Friday, July 2, 2010

One fan's opinion: 2010 MLB All-Stars

The 2010 All-Star Game will be played in Anaheim on July 13, and the rosters will be announced sometime in the next few days. Voting ended last night, and this year, I didn't even bother. I try to avoid the sheep mentality and go by who's actually the best at their positions on a year-to-year basis, and not get caught up in the popularity polls.

The biggest controversy this year surrounds Washington rookie pitcher Stephen Strasburg, who will carry a 2-2 record going into Saturday's game vs. the Mets. The debate is over whether or not Strasburg, whose every move up the ladder in the Nationals' chain has been scrutinzed by MLB Network, ESPN, and everyone else, deserves to be in the game after being in the majors less than a month. It's supposed to be up to Philadelphia's Charlie Manuel, the NL manager, to decide, but I'd not be surprised if in fact there's a little nudging coming from MLB suits to add Strasburg in order to juice up ratings for Fox's telecast of the game, not to mention MLB Network's pre-game hype-a-thon. That's really what it comes down to. Ratings, ad revenues. Money in the bank.

Now, don't get me wrong. I've seen Strasburg pitch on TV, both with Washington and in minor-league games for Syracuse (Thank you, Time Warner Cable). I just believe that he doesn't belong in this year's game after just a few weeks in the bigs. I don't think that's ever happened before in the history of the All-Star Game. If you're an MLB suit and you think it's that important, then you're alienating fans of other teams who have players more deserving of a slot on the roster. Then again, that happens every year anyway. Don't you think the kid needs a little vacation instead of being sent to Anaheim as if he's baseball's newest savior? I do. I just can't see him being used like a corporate puppet, his talent exploited for maximum gain. It isn't fair to Strasburg any more than it is for anyone else.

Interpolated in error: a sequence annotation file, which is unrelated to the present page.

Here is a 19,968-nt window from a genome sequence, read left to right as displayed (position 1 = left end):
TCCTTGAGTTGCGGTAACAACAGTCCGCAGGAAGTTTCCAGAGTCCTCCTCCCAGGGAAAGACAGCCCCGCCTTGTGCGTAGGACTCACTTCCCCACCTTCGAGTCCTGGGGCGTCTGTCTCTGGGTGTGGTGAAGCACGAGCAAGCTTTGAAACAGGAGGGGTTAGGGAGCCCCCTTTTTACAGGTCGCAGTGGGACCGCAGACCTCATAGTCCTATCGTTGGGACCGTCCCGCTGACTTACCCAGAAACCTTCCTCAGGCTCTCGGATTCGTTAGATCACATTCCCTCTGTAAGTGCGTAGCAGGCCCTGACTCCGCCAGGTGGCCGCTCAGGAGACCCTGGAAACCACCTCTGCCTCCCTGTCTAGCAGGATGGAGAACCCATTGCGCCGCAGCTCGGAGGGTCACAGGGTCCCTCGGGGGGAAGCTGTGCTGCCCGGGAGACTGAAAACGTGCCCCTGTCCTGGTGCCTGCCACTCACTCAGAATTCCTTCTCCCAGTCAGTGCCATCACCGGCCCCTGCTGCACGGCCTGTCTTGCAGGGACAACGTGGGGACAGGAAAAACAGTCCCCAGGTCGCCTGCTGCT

A talent like Stephen Strasburg comes along at least once every generation. It would be nice if the kid actually had a long, healthy, successful, Hall-of-Fame-caliber career, instead of being treated like a circus showpiece.

Now, let me give you my idea of who should be starting for each team on July 13.

American League:

1B: Miguel Cabrera, Detroit.
2B: Robinson Cano, Yankees.
SS: Derek Jeter, Yankees.
3B: Evan Longoria, Tampa Bay.
C: Joe Mauer, Minnesota.
OF: Ichiro Suzuki, Seattle; Vernon Wells, Toronto; Denard Span, Minnesota.
DH (because it's an AL park): David Ortiz, Boston.
Starting pitcher: Phil Hughes, Yankees.

National League:

1B: Albert Pujols, St. Louis.
2B: Kelly Johnson, Arizona.
SS: Jose Reyes, Mets.
3B: David Wright, Mets.
C: Yadier Molina, St. Louis.
OF: Andre Ethier, Los Angeles; Alfonso Soriano, Chicago; Jayson Werth, Philadelphia.
DH: Chipper Jones, Atlanta.
Starting pitcher: Ubaldo Jiminez, Colorado.

Most, if not all, of the above-named players are likely to be in Anaheim anyway, but these would be the most ideal lineups. I have Chipper as the DH because 1) he has been injured more often than not and 2) there are hints that this may be his final season. The sheep don't pay attention to statistics, especially when voting for home team stars. That's understandable, but it also creates boring lineups that repeat year after year. I try to avoid picking players that have been injured, though Chipper & Reyes are exceptions to the rule this year.

Who would you rather see? I'd like to know.

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